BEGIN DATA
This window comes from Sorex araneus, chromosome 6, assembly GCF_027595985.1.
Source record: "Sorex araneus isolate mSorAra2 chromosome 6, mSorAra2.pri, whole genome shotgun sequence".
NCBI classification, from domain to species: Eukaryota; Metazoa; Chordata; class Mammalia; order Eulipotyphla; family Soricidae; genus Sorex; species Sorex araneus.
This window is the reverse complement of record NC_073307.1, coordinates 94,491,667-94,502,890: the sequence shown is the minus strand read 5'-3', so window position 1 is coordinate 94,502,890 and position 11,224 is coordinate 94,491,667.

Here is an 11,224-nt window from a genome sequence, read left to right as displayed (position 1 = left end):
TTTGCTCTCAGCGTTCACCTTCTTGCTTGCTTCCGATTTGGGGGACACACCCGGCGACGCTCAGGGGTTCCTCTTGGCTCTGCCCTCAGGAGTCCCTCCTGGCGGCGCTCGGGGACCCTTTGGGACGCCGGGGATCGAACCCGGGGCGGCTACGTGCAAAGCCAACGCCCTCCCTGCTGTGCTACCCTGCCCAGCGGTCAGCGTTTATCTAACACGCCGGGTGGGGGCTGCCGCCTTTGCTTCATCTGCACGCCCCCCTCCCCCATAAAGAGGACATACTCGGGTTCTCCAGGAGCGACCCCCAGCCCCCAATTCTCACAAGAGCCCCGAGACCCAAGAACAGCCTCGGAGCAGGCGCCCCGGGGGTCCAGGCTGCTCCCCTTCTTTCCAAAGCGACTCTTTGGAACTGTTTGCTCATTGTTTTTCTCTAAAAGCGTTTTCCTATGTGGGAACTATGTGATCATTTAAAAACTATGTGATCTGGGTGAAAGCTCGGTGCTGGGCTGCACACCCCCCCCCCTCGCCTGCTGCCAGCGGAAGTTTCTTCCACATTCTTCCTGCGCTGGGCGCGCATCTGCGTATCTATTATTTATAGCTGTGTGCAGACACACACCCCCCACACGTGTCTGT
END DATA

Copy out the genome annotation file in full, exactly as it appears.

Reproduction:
This window comes from Sorex araneus, chromosome 6, assembly GCF_027595985.1.
Source record: "Sorex araneus isolate mSorAra2 chromosome 6, mSorAra2.pri, whole genome shotgun sequence".
NCBI classification, from domain to species: Eukaryota; Metazoa; Chordata; class Mammalia; order Eulipotyphla; family Soricidae; genus Sorex; species Sorex araneus.
This window is the reverse complement of record NC_073307.1, coordinates 94,491,667-94,502,890: the sequence shown is the minus strand read 5'-3', so window position 1 is coordinate 94,502,890 and position 11,224 is coordinate 94,491,667.

Here is an 11,224-nt window from a genome sequence, read left to right as displayed (position 1 = left end):
TTTGCTCTCAGCGTTCACCTTCTTGCTTGCTTCCGATTTGGGGGACACACCCGGCGACGCTCAGGGGTTCCTCTTGGCTCTGCCCTCAGGAGTCCCTCCTGGCGGCGCTCGGGGACCCTTTGGGACGCCGGGGATCGAACCCGGGGCGGCTACGTGCAAAGCCAACGCCCTCCCTGCTGTGCTACCCTGCCCAGCGGTCAGCGTTTATCTAACACGCCGGGTGGGGGCTGCCGCCTTTGCTTCATCTGCACGCCCCCCTCCCCCATAAAGAGGACATACTCGGGTTCTCCAGGAGCGACCCCCAGCCCCCAATTCTCACAAGAGCCCCGAGACCCAAGAACAGCCTCGGAGCAGGCGCCCCGGGGGTCCAGGCTGCTCCCCTTCTTTCCAAAGCGACTCTTTGGAACTGTTTGCTCATTGTTTTTCTCTAAAAGCGTTTTCCTATGTGGGAACTATGTGATCATTTAAAAACTATGTGATCTGGGTGAAAGCTCGGTGCTGGGCTGCACACCCCCCCCCCTCGCCTGCTGCCAGCGGAAGTTTCTTCCACATTCTTCCTGCGCTGGGCGCGCATCTGCGTATCTATTATTTATAGCTGTGTGCAGACACACACCCCCCACACGTGTCTGT